ADHD Counseling and Financial Therapy: ADHD tax

This article describes one of the challenges of having ADHD that impacts people’s financial and emotional states –

“The costs of life with ADHD are as plentiful and persistent as they are frustrating.”

“Our disorder costs real money — not only to diagnose and treat, but simply to navigate. ADHD costs real-world, money-in-the-bank cash, and all of us who have it know that. According to Reuters, 57% of us miss loan payments. More than half of us have a bad credit rating, and 71% of us have not saved for retirement. And then there are the consequences of our impulsivity — 62% of us, reports Reuters, shop impulsively.”

“But we’re also more likely to engage in less measurable but no-less-costly behavior. We buy clothes that don’t fit, then forget to return them. We drop cash on hobbies, and they gather dust when we (inevitably) move on. We need something tomorrow, so we pay overnight shipping fees. They call this “the ADHD Tax.” It’s real, and it’s expensive.”

The costs encountered may come with deep shame. “Those extra fees aren’t limited to overdrafts. They come from the library — maybe you’ve stopped going because you owe so much. They come from your utility company, your phone provider, your landlord, your kids’ school, your own school. You didn’t pay on time, so you owe more money. That’s the ADHD Tax in action. Neurotypical people pay far less money far less often.”

“Things don’t get done now so they cost more later: that ADHD Tax again. You don’t go to the dentist, so that tooth needs a root canal instead of a filling. You put off that trip to the post office, so you pay extra for priority shipping. You don’t buy a wedding present, so you drop $200 on napkin rings (six months ago, your neurotypical brother spent $20 on tea towels). You said you’d go see that concert, but you forgot to buy tickets. Now you’re paying scalper prices. Gas? You thought you could make it another few miles, but your light came on, so you’re stuck buying from the station just off the Interstate, where it costs an extra ten cents a gallon.”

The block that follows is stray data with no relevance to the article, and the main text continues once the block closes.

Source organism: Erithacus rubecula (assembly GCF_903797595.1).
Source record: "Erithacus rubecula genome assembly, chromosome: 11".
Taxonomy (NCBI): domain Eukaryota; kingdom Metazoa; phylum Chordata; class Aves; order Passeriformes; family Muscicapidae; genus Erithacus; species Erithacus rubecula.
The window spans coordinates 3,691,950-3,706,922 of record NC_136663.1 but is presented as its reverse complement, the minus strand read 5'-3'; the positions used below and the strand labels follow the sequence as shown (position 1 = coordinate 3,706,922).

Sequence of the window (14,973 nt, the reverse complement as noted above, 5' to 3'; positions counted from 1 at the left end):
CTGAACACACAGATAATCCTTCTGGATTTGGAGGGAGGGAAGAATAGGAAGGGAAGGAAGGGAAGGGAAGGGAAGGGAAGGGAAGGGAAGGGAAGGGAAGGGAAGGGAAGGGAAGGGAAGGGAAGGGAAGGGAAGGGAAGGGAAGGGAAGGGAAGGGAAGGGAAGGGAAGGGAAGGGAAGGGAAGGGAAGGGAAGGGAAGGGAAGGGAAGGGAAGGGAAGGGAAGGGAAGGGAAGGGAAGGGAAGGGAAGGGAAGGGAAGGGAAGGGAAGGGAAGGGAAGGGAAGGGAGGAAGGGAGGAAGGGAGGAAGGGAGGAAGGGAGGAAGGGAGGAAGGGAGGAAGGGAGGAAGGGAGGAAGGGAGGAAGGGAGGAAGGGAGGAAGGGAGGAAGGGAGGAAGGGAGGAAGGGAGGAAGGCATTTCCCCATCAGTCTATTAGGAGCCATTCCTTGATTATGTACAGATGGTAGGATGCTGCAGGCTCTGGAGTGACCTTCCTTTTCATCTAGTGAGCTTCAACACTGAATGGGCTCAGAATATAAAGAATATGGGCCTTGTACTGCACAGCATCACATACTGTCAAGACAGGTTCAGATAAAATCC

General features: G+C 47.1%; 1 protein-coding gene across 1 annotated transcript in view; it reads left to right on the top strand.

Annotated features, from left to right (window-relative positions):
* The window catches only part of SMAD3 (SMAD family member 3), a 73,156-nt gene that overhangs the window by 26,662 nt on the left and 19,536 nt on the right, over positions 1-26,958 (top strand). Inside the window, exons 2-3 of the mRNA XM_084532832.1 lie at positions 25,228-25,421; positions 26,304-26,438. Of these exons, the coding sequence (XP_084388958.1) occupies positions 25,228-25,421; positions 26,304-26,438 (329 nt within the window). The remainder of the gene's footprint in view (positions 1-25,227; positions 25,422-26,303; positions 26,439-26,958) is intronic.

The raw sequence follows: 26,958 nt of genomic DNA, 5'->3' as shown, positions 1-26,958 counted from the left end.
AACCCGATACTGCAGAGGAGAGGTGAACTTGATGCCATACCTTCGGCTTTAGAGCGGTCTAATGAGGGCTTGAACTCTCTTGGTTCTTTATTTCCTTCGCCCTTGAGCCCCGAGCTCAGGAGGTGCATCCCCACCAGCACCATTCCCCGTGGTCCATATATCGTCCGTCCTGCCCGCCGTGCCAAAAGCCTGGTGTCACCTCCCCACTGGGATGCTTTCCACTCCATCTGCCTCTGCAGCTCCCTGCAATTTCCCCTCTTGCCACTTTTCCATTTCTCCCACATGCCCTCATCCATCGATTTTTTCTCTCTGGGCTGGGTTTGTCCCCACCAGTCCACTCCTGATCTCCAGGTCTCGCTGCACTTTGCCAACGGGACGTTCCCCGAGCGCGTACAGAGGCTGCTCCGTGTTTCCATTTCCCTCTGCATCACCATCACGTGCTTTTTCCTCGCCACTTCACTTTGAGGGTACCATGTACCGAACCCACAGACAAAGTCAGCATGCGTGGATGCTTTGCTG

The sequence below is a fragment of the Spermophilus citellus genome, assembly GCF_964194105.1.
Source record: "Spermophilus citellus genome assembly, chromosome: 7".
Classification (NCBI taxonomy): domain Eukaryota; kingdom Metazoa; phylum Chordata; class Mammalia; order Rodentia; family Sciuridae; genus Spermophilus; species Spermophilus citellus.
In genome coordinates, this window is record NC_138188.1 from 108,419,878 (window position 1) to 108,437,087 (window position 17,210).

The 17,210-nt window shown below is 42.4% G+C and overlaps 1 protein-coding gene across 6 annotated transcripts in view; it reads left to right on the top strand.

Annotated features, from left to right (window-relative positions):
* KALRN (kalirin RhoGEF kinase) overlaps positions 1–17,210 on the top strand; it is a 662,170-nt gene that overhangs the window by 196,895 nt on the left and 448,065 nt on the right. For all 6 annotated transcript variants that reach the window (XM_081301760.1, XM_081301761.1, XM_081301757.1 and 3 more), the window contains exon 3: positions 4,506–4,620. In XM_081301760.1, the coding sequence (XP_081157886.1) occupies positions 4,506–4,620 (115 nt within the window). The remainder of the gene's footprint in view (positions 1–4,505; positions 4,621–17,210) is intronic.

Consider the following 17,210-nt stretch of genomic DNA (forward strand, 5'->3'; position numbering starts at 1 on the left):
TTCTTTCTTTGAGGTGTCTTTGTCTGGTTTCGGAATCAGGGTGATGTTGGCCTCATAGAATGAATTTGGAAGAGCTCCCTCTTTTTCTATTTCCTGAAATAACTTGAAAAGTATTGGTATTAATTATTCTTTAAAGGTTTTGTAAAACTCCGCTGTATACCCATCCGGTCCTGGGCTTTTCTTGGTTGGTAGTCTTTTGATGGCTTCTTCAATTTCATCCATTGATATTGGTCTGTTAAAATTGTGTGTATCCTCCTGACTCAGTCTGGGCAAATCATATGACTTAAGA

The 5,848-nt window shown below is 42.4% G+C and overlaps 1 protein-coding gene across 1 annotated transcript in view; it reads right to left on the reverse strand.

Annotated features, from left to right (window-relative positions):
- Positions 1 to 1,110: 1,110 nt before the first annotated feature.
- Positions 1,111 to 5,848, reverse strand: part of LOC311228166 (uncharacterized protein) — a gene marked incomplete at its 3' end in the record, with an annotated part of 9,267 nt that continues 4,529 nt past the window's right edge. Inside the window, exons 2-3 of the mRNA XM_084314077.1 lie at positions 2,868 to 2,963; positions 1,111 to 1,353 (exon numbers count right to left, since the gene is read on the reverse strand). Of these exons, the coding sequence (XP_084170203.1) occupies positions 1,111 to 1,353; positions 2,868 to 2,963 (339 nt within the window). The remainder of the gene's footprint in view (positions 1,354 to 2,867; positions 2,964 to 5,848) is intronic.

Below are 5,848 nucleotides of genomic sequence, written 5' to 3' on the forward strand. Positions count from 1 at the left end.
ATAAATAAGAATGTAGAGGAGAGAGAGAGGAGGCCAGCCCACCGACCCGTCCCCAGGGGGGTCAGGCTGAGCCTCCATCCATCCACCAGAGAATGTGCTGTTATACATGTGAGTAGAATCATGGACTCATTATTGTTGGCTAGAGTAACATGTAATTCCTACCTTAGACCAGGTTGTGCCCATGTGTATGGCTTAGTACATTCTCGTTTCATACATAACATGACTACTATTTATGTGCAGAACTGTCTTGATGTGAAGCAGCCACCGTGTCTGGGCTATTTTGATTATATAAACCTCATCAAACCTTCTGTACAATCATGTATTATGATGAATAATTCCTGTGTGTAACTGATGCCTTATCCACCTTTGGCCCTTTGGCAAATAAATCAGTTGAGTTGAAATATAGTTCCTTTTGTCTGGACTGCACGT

“You didn’t eat all those groceries. You never used those impulse buys. You bought a pack of pens, forgot you bought a pack of pens, and bought another pack of pens. You lost your phone; you killed your houseplants; you forgot to turn off auto-renew, and you’re on the hook for another year of service you didn’t need. Of course, neurotypical people do these things. But they don’t do so many of them, and they don’t do them so often.”

“Neurotypical people generally don’t bleed money and get nothing in return. We pay extra. We run faster to keep up. Then we miss the benefits neurotypical people enjoy. We don’t cut coupons or compare prices: we’re too intimidated or it simply doesn’t occur to us. We don’t file for tax breaks. We don’t list potentially valuable stuff on eBay — we’d forget to mail it — so off it goes to Goodwill. We pay the tax. Then we miss the rebate.”

ADHD Counseling and Financial Therapy with Elaine

Elaine specializes in counseling Neurodivergent adults and in Financial Therapy and helps people process their feelings and past trauma that interfere with them moving forward in their lives.